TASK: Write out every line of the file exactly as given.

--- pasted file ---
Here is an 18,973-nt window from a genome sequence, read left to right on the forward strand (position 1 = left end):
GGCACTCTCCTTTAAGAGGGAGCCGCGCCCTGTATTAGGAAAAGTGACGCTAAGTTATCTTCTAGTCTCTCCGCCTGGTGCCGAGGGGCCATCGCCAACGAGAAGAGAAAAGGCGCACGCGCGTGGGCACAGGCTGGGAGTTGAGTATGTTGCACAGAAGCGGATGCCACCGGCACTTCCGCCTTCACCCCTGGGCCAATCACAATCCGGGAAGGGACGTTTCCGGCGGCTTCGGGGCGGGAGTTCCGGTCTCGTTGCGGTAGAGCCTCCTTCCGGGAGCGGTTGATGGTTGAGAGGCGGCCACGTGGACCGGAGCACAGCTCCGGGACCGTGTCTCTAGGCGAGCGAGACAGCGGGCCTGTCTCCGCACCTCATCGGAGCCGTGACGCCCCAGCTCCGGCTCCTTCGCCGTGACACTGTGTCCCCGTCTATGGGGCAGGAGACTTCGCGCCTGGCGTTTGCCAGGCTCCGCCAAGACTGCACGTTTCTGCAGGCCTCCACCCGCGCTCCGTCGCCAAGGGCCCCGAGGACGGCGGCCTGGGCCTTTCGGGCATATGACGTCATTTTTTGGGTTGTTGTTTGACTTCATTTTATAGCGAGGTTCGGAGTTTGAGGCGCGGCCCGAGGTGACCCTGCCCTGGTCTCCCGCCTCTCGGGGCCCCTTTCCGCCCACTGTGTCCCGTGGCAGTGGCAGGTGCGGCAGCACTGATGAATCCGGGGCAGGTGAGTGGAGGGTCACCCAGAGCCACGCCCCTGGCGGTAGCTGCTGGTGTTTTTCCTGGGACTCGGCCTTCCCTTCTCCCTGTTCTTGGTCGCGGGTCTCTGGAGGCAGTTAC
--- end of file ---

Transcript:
Here is an 18,973-nt window from a genome sequence, read left to right on the forward strand (position 1 = left end):
GGCACTCTCCTTTAAGAGGGAGCCGCGCCCTGTATTAGGAAAAGTGACGCTAAGTTATCTTCTAGTCTCTCCGCCTGGTGCCGAGGGGCCATCGCCAACGAGAAGAGAAAAGGCGCACGCGCGTGGGCACAGGCTGGGAGTTGAGTATGTTGCACAGAAGCGGATGCCACCGGCACTTCCGCCTTCACCCCTGGGCCAATCACAATCCGGGAAGGGACGTTTCCGGCGGCTTCGGGGCGGGAGTTCCGGTCTCGTTGCGGTAGAGCCTCCTTCCGGGAGCGGTTGATGGTTGAGAGGCGGCCACGTGGACCGGAGCACAGCTCCGGGACCGTGTCTCTAGGCGAGCGAGACAGCGGGCCTGTCTCCGCACCTCATCGGAGCCGTGACGCCCCAGCTCCGGCTCCTTCGCCGTGACACTGTGTCCCCGTCTATGGGGCAGGAGACTTCGCGCCTGGCGTTTGCCAGGCTCCGCCAAGACTGCACGTTTCTGCAGGCCTCCACCCGCGCTCCGTCGCCAAGGGCCCCGAGGACGGCGGCCTGGGCCTTTCGGGCATATGACGTCATTTTTTGGGTTGTTGTTTGACTTCATTTTATAGCGAGGTTCGGAGTTTGAGGCGCGGCCCGAGGTGACCCTGCCCTGGTCTCCCGCCTCTCGGGGCCCCTTTCCGCCCACTGTGTCCCGTGGCAGTGGCAGGTGCGGCAGCACTGATGAATCCGGGGCAGGTGAGTGGAGGGTCACCCAGAGCCACGCCCCTGGCGGTAGCTGCTGGTGTTTTTCCTGGGACTCGGCCTTCCCTTCTCCCTGTTCTTGGTCGCGGGTCTCTGGAGGCAGTTAC